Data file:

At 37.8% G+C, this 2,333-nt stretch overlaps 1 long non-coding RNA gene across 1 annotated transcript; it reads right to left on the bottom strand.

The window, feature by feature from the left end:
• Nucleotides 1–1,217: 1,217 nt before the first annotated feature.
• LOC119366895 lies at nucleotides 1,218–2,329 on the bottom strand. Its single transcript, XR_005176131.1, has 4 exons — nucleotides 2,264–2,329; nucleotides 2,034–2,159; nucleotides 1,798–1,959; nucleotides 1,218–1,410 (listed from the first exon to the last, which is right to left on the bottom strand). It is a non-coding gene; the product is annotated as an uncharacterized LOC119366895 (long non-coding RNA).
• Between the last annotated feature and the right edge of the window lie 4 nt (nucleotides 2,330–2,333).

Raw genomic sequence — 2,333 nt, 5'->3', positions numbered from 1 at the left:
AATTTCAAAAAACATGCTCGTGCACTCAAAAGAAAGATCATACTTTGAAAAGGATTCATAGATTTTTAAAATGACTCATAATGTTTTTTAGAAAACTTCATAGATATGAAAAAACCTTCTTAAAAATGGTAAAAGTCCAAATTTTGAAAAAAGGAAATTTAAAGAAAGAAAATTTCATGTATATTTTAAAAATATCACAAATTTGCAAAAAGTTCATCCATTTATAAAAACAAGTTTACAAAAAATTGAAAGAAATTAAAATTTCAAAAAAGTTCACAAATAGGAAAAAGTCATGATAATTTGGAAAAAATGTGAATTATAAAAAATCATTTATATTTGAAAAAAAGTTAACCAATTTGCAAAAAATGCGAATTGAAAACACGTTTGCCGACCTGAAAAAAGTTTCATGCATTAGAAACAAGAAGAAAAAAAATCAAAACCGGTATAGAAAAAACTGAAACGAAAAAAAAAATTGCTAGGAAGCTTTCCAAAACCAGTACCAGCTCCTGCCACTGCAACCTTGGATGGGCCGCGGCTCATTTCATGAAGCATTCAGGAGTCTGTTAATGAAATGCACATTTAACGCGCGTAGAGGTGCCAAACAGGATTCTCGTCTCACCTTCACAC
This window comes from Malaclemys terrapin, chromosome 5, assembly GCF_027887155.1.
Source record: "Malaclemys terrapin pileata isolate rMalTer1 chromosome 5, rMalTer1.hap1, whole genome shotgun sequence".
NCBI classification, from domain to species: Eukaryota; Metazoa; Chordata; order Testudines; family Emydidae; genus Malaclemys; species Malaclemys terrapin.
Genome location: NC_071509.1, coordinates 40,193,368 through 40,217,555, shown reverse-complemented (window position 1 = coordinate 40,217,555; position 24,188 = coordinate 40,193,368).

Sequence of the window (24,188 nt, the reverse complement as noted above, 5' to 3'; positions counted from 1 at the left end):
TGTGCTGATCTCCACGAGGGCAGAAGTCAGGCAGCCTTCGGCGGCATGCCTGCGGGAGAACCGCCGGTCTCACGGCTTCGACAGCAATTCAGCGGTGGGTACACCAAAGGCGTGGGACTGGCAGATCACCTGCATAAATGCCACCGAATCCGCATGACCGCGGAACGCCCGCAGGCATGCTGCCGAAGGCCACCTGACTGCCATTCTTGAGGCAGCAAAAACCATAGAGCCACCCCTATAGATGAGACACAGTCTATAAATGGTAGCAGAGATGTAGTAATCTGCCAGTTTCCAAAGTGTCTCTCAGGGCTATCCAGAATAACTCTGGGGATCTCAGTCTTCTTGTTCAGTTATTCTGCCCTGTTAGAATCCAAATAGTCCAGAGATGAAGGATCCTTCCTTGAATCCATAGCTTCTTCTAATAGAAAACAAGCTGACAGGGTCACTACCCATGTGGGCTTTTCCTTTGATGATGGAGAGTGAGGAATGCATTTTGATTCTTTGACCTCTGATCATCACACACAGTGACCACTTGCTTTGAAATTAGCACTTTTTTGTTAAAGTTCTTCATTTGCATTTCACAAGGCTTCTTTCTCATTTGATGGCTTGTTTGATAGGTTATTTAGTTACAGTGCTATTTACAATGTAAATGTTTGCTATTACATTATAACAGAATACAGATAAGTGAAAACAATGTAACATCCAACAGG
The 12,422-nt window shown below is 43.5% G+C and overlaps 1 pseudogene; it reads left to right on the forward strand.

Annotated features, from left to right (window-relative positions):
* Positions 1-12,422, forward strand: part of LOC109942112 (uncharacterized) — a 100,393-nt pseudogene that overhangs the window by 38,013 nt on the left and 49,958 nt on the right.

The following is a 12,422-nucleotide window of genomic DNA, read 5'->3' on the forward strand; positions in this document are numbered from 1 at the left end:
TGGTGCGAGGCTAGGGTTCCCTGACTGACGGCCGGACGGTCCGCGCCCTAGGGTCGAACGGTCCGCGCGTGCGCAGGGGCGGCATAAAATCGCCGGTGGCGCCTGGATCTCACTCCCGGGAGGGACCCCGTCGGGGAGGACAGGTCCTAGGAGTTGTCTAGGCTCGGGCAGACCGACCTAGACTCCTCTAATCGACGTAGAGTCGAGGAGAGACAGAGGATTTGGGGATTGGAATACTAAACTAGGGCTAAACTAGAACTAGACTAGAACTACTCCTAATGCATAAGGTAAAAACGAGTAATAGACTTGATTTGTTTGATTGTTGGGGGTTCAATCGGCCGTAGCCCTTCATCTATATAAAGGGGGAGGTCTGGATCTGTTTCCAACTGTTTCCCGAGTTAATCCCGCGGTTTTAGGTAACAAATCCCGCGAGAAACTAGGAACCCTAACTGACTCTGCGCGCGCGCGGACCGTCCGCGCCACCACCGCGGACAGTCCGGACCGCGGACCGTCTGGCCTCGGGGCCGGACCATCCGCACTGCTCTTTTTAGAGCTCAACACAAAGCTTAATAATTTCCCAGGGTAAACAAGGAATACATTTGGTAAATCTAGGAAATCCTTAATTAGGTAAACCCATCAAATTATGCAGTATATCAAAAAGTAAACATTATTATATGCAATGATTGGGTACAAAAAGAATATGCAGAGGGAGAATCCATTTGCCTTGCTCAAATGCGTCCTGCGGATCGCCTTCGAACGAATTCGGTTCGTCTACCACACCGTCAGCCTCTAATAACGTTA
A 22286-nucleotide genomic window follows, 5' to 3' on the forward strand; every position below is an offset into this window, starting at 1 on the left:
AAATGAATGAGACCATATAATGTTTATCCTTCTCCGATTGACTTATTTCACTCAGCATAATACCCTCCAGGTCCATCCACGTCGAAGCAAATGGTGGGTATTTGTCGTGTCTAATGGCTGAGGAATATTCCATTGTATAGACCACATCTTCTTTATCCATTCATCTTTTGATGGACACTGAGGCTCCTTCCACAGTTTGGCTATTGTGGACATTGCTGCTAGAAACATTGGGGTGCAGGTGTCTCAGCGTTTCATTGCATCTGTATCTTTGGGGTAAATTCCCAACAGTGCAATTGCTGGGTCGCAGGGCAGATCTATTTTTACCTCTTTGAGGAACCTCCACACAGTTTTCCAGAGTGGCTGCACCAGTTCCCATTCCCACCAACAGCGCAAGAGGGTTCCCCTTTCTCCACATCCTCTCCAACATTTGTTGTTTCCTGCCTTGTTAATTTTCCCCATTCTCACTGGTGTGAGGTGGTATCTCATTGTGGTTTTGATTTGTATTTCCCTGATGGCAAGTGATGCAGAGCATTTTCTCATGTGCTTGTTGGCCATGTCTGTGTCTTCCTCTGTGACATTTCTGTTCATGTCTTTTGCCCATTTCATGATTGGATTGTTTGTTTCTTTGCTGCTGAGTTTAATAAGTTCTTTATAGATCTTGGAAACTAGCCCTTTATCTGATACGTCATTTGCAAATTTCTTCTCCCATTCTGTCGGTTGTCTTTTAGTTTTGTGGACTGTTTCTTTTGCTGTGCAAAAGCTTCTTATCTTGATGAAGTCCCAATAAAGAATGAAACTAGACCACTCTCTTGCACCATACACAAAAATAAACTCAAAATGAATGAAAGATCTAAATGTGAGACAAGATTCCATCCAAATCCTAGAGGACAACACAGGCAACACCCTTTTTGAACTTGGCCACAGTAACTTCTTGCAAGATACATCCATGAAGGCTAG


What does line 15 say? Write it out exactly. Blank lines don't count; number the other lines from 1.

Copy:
Annotated features, from left to right (window-relative positions):